We spend over a third of our adult lives working so the career path you take can often have a profound impact on your life — not only in pure economic terms but also in terms of general wellbeing, health, fulfilment and personal development. Not everyone can be (or want to be) a doctor, dentist, accountant, lawyer, engineer, architect or entrepreneur and so — often as not — many people tend to fall into a particular job or career path quite by accident rather than design. In some cases, the lucky ones find that they actually enjoy their accidental choice but sadly they are more often than not, the exception to the rule! Life is tough enough without having to make matters worse by choosing a job or profession that you don’t like or even come to hate!
Thankfully, there is an industry where job satisfaction is practically a given; where you get the opportunity to travel the world and where job opportunities are on the increase rather than in decline. The travel industry in Ireland is much larger and more diverse than people realise and covers many different disciplines. The following is a far from complete listing of positions that are constantly in demand: travel consultants, bookkeepers, sales representatives, tele-sales operatives, marketing assistants, tour operating staff, resort representatives, trainers, supervisors, managers, reservations staff etc.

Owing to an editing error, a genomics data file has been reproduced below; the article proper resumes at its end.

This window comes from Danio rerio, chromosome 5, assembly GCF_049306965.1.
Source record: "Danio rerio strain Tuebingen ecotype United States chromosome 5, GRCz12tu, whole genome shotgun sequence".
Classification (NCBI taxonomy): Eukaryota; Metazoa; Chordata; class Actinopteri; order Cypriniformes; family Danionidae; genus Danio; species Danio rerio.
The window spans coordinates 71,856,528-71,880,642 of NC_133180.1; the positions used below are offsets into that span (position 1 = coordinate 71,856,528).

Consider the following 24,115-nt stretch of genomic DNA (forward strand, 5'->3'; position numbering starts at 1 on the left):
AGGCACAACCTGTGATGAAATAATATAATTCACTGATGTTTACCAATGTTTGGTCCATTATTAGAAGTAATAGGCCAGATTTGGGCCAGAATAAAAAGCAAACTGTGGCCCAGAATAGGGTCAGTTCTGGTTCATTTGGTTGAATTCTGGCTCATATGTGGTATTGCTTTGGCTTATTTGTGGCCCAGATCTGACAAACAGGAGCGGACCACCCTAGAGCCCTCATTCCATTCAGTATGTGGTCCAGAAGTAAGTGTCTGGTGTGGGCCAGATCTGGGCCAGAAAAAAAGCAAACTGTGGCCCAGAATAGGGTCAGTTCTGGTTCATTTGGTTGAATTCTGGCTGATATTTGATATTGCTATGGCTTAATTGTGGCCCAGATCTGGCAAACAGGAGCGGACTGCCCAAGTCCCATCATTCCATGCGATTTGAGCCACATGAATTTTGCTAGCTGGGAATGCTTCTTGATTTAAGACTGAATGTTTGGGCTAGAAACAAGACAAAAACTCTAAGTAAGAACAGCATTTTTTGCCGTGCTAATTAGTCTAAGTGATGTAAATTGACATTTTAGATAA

In a recent survey** conducted within the UK, more than 250 jobs, trades and professions were independently assessed on the basis of their respective ‘job satisfaction’ ratings and the role of travel agent scored a respectable 33. By comparison, other mainstream jobs and professions scored less well: Solicitor (44); Civil Engineer (55); Policeman (74); Teacher (106); Journalist (111); Programmer (117); Estate Agent (154); Web Designer (188); Chef (209); Bricklayer (225); IT Engineer (243) and Plasterer (246).
Since travel is a global industry, the skills you acquire here in Ireland can often be transferable to other countries thus ensuring that you are unlikely to be ever out of work — either home or abroad. If you are a second or third level student contemplating your future and wondering what your next move should be, then upload your c.v. and tell us a little bit about yourself and what unique attributes you believe you can bring to a position within the travel industry. If you are a career guidance counsellor within one of these institutions and would like some career professional from within the travel industry in Ireland to visit your school and talk to your students about the job opportunities, then email us at firstname.lastname@example.org